I can't say enough good things about the Christian TV series--A.D on NBC at 9 PM on Sunday Night. It is not a perfect piece of art, but I am shocked at how much discussion this series sparks among my young kids ages 12 to 4. We read Scripture almost every night at the dinner table. Yet there is something special about seeing our church's history on the screen that helps capture all of my kids' attention and focus at the same time.
The TV series has great actors and vivid sets. I really admire how the actors are portraying John, Peter and Mary Magdalene. One of the highlights I took from this series is a renewed sense of how much danger the early Christians faced. It's beautiful to watch the followers of Christ react in real time to his death and resurrection. It affirms to me how much uncertainty we face in trying to follow a God "whose ways are not our ways."
One of the criticisms that I have of AD is that it suffers from awkward editing and a tendency to play up minor historical events at the expense of the main, central events of the Bible. My 12 year old daughter Hannah says "I know the story and I'm still lost." The series spends a lot of time with Pontius Pilate and Caiaphas, the high priest of Jerusalem. My young kids were furious that they edited out some of their favorite highlights of Scripture such as Jesus walking through a wall after his Resurrection.
The differences between the TV show and Scripture is part of the fun for me. I had no idea my young kids knew this much detail about Scripture. For example, my 10 year old son was totally upset that the tomb of Christ was placed inside a rocky, arid desert landscape. He said, "How could Mary Magdalene mistake Jesus for a gardener in that place? What was he supposed to be, a gardener of rocks?" This is the same son who acts totally bored during Mass and all things spiritual. I had no idea before this series that he knew that much detail about the Easter story.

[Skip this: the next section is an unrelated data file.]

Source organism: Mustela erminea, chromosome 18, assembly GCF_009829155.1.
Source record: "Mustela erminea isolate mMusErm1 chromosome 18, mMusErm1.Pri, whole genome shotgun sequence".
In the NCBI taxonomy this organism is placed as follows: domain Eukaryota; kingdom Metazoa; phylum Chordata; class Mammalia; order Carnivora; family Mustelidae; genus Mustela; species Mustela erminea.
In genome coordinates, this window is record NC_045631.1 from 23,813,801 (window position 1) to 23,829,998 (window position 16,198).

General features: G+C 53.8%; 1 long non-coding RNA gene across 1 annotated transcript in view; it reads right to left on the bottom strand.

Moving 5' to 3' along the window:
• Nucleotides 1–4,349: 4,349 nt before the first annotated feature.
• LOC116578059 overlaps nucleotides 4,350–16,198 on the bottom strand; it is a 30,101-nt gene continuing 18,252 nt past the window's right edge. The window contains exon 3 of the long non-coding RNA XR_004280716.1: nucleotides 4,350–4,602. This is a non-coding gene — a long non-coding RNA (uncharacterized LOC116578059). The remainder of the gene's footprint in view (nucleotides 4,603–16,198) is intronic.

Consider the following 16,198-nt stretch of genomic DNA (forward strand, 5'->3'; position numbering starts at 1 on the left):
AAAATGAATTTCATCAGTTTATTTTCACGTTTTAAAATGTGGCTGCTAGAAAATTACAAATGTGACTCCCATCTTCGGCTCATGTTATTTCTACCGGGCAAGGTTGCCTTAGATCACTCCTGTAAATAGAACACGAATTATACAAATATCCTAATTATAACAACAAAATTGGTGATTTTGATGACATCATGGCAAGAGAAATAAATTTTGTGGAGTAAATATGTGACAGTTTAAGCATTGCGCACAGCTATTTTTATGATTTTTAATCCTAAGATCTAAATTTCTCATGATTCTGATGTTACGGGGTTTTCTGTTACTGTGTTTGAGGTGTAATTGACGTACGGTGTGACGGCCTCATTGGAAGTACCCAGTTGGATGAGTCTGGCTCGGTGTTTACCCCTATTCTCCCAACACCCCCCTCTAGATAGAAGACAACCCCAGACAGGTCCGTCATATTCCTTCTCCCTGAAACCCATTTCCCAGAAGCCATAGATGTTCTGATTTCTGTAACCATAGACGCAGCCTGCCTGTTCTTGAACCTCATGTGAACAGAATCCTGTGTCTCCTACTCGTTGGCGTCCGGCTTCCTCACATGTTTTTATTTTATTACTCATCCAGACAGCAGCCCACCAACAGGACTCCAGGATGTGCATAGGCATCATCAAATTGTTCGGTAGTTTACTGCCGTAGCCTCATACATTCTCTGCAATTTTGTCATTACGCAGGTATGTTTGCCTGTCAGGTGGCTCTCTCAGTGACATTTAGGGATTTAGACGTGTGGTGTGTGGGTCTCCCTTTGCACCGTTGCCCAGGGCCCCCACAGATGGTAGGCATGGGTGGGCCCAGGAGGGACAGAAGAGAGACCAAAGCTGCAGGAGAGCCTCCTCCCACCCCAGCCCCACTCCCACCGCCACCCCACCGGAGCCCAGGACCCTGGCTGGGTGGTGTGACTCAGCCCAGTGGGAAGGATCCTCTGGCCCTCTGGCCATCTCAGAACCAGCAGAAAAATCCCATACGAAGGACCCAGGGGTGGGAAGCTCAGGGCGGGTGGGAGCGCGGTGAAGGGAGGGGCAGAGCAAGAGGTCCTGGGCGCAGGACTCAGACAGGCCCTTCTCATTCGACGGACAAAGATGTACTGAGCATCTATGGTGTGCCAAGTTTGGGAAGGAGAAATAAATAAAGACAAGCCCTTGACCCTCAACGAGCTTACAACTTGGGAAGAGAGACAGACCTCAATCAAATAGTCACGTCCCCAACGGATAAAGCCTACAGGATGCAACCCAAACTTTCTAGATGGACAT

Part 3, of AD focuses on Pentecost, the birthday of our church. There is a lot of background stuff happening during the majority of the show. Yet the three minutes that the series shows the Holy Spirit coming over the disciples is worth the wait. My kids were impressed at how intensely the disciples were praying before the descent of the Holy Spirit. "That was hard core prayer!" my kids called out during that scene. Hours later my 4 year old was still talking about how the "fire came down from the sky and whipped around the people."
Passion plays are hundreds of years old. I'm so grateful to this experience in modern media because it's sparking a lot of intense conversation in our house. This TV series makes it easy to keep the focus on Christ's Easter Story going throughout the whole Easter season.
The 12 part TV Series A.D. can be seen on NBC at 9 PM on Sundays. My family watches it together through On Demand as part of our homeschool lessons on Monday mornings.